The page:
UNI powers Iowa's educator workforce with steady number of teacher education graduates

With 450 to 500 graduates each year for the past 10 years, the University of Northern Iowa's educator preparation program is the largest in the state. Future teachers make up one-fourth of the undergraduate enrollment at UNI, which benefits the entire state since nearly 90 percent of teacher education graduates from UNI stay in Iowa to work after they graduate. UNI-educated teachers are employed in all 99 counties in Iowa and in 99 percent of Iowa's school districts.

UNI has a strong legacy of providing Iowa's public and private schools with educators. Currently, more than 10,000 educators in Iowa can trace their path back to a UNI education. That represents 22 percent of Iowa's elementary and secondary education professionals.

University of Northern Iowa student teacher

"We continue to lead the state in total number of teachers prepared, and we're one of the largest in the whole nation," said Benjamin Forsyth, director of educator preparation at UNI. "While the number of people completing teacher education programs in the state of Iowa has been on a steady decline in the past decade, the UNI teacher education graduating class remained steady over the same timeframe. This puts UNI in the top 1 percent of public institutions across the country for the number of students who graduate with a bachelor's degree in education."

UNI continues to find innovative ways to equip the next generation of teachers. Earlier this summer, UNI jointly announced its new Degree in Three Program in partnership with Hawkeye Community College and the Waterloo Community Schools Career Center to save future educators time and money. This program allows students to earn a bachelor's degree in elementary education within just three years of high school graduation by earning credits that count toward their associate's degree in high school, completing their associate's degree within one year of high school graduation through Hawkeye Community College and completing their degree in just two more years at UNI.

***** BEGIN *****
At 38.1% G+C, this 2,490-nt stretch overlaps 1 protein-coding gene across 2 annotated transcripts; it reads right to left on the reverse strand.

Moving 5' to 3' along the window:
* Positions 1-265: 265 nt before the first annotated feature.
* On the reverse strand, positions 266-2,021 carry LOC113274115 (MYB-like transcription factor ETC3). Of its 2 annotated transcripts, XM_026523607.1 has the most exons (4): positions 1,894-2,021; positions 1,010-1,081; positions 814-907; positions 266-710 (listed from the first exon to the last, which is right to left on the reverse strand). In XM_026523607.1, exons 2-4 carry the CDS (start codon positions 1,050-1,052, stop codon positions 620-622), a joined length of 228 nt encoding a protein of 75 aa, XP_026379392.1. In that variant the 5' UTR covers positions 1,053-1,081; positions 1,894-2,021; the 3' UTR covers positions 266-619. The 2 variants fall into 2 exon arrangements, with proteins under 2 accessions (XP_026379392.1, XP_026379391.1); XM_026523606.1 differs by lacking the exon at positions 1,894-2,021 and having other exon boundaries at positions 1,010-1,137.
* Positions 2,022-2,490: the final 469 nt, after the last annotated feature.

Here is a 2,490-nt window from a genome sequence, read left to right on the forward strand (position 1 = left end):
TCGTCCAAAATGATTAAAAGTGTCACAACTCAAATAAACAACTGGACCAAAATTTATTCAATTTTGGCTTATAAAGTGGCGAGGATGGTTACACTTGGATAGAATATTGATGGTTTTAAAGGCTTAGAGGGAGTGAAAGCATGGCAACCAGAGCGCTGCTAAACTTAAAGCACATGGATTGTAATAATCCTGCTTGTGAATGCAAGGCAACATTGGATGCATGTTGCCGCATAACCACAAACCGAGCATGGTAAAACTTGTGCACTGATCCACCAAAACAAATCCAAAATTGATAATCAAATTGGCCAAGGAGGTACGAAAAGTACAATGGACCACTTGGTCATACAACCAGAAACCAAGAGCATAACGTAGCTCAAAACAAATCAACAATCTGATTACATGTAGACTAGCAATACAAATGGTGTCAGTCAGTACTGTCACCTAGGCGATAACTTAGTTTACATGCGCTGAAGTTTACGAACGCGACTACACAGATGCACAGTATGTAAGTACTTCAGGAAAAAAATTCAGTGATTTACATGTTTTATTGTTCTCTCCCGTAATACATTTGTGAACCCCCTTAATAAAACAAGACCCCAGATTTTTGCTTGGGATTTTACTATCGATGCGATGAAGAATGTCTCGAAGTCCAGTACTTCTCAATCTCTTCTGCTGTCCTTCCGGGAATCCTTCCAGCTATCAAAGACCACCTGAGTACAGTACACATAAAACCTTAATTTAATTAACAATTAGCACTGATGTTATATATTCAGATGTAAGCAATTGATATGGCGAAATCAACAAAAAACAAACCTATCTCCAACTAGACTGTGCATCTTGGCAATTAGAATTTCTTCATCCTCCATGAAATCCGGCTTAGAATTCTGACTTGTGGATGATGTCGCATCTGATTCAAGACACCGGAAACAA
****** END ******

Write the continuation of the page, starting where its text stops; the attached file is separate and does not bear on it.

UNI has also created a simplified route to go from being a paraeducator to an elementary educator through the Purple Pathway for Paraeducators. The first cohort of nearly 70 paraprofessionals from across the state in this accelerated, online, practice-based program started their coursework this fall. The program provides a needed avenue for paraeducators to earn a bachelor's degree and become licensed elementary and/or special education teachers and builds on the success of the online 2+2 elementary education program in place for more than 25 years.

A major reason why UNI continues to power Iowa's educator workforce is the in-depth field experience every student participates in rural, urban, suburban and even international settings, totaling more than 725 hours by the time they graduate. Ample data shows that poorly trained teachers are more likely to leave the teaching profession early. UNI strives to provide the experience necessary for educators to remain in the profession to bring stability, continuity and, most importantly, expertise to our classrooms and schools.